Virtual Voice Edition

Are you a fan of audiobooks?

After you purchase the Kindle edition of Turning Data Into Wisdom (TDIW), you will be eligible to purchase Amazon’s Virtual Voice edition for just $1.99! Then you’ll have the option to listen to TDIW on the Audible app. The audiobook edition is just over 8 hours.

Through the Audible app, you can listen in your car during your commute, on a flight, during a workout, or read-along with the Kindle edition. When you ‘hear’ the text, you’ll likely find that you will retain the knowledge better.

I find it's also a great way to stay engaged with the subject when my energy is low (usually at the end of the day).

Here is a sample clip of the Kindle Virtual Voice edition:

Growing up, I often heard sayings like "don't judge a book by its cover" and "there are two sides to every story" that I didn't really believe and just thought were cliché. At that point, I thought I knew everything there was to know, but in reality, I knew very little about anything.

As I grew older, I studied math and statistics in school and was taught there is only one answer to a given problem. Whether it was a calculation, the truth value of a statement for a theorem, or something else, there was always only one right answer. Everything was black and white.

Then, as I got older and had a family, I was presented with a challenge. My oldest son is autistic. Without going into much detail, it can be very frustrating because the way he looks at the world and perceives things is very different than how I perceive things or how other kids perceive things. To him, the world is just like we are taught in math and statistics: black or white, right or wrong, true or false. There is no room for interpretation, and there are not multiple sides to every story.

Eventually, I started diving more into data literacy and had a realization. Each data point, bit of evidence, or observation is a piece of a greater puzzle. There is a story there waiting to be unlocked. Yes, the value of a point of data may be the number two or the color yellow, but what does that really mean, and what can we do with that information? This ties to the concept of data-informed decision-making. A single data point, bit of evidence, or observation is one-dimensional. However, when you start to combine data together, you are starting to put the pieces of the puzzle together. Then, when you add in your experiences and beliefs along with the experiences and beliefs of others, the data starts to come to life and tell you a story---a story that can give you great wisdom and insights. This is one reason why decision-making should celebrate diversity and inclusion and be a team sport, as these different perspectives allow you to see multiple sides of the data and what its story is.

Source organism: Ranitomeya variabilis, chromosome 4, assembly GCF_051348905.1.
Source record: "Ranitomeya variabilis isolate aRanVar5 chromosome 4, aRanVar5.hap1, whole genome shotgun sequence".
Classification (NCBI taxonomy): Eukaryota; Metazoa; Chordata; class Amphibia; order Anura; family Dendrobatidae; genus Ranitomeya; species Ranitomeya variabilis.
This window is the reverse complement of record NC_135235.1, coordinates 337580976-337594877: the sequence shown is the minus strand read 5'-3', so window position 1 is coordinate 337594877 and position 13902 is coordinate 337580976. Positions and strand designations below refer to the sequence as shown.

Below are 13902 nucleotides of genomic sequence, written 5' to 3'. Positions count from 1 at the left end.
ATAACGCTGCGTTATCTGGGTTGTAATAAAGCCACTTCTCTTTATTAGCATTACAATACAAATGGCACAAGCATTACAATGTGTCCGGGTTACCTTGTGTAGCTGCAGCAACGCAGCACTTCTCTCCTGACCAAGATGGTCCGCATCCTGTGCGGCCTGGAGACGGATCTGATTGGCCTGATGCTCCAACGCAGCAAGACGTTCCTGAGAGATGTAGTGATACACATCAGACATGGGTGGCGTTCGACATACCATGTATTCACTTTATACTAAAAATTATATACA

With that realization and gained wisdom, I started to apply this thinking to my son. I stopped looking at his attitudes and behaviors as wrong. Just like with data, there is a story there and a puzzle that was waiting to be put together. I just needed to put aside my bias and try to understand his side of the story based on his experiences and beliefs.

My goal now is to continually educate him on different perspectives in the hope he will be well rounded and cultured one day and see that the world is not black and white. While this has not been a total success yet, the tenets in data literacy are the same ones I now apply to him. I am always curious why he believes what he believes and why he does what he does. I challenge him often, and I ask him sometimes to think through his thought process so that I can hear his perspective. In many cases, I have left the conversation realizing it was I who had tunnel vision and bias, not him. This practice with my son has opened up an entirely new world of collaboration between us, and I have a ton more wisdom than I did before as a result.

Let's go back to data for a second. In business, we should not think like we did back in school that there is only one right answer when it comes to data and analytics. Your experiences combined with others' experiences will allow you to turn that data into insights and wisdom that will continue to help businesses, society, and our planet. Continue to be curious about the data, and challenge it. Try to find ways to disprove your assumptions and beliefs rather than looking to justify them. And, just like I now celebrate my son's diversity and unique perspectives, I also preach that businesses should do the same when they are making decisions.